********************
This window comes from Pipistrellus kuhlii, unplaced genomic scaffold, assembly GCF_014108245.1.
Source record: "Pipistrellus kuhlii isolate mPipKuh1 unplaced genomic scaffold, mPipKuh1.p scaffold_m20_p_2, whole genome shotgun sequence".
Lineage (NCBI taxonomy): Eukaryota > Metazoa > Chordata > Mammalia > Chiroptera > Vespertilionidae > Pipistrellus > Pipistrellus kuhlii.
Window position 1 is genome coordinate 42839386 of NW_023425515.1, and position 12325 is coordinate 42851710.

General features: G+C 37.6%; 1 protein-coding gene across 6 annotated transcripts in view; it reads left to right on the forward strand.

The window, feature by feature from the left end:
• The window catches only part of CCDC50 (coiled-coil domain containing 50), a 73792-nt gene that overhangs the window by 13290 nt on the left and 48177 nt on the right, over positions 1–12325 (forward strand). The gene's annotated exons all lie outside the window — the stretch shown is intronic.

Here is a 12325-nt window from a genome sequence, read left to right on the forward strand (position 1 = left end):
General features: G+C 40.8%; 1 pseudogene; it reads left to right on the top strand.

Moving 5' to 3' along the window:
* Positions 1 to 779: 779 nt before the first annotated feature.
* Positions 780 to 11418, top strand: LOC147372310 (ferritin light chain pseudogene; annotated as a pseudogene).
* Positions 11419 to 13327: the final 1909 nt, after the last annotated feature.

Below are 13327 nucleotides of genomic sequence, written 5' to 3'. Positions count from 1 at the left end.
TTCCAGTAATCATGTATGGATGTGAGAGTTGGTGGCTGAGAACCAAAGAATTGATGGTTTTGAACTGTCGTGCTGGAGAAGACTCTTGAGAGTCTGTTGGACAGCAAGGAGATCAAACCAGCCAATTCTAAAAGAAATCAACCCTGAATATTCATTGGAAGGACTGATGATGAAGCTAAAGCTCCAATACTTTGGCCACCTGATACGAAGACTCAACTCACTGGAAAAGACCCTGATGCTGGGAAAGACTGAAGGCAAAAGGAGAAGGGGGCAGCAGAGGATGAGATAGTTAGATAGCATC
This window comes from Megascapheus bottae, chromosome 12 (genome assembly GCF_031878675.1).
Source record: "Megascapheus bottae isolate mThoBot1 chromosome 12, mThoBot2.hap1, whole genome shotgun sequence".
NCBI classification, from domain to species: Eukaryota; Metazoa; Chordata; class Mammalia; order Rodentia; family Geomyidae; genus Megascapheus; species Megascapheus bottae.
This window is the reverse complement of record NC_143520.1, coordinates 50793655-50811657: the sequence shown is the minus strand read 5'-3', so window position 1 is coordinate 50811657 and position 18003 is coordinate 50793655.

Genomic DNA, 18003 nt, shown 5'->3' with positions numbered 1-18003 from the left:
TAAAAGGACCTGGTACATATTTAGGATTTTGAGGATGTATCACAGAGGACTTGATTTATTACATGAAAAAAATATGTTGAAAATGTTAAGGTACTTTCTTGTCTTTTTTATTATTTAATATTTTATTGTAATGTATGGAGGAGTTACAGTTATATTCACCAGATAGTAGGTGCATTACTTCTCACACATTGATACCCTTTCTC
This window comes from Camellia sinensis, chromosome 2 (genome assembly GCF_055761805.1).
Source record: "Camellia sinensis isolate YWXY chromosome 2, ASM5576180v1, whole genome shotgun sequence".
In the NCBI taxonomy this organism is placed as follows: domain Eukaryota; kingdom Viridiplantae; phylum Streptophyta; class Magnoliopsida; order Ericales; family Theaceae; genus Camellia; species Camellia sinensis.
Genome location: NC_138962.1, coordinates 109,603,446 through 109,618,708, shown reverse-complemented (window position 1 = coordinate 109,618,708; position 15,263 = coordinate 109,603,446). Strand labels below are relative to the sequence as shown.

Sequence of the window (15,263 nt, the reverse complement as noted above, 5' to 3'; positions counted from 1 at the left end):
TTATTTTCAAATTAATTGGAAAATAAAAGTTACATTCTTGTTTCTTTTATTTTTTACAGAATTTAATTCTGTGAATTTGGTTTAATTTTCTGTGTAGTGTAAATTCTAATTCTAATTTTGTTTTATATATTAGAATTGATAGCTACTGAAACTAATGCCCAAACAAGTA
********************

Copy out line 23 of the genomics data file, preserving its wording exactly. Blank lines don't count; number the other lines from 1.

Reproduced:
Source record: "Camellia sinensis isolate YWXY chromosome 2, ASM5576180v1, whole genome shotgun sequence".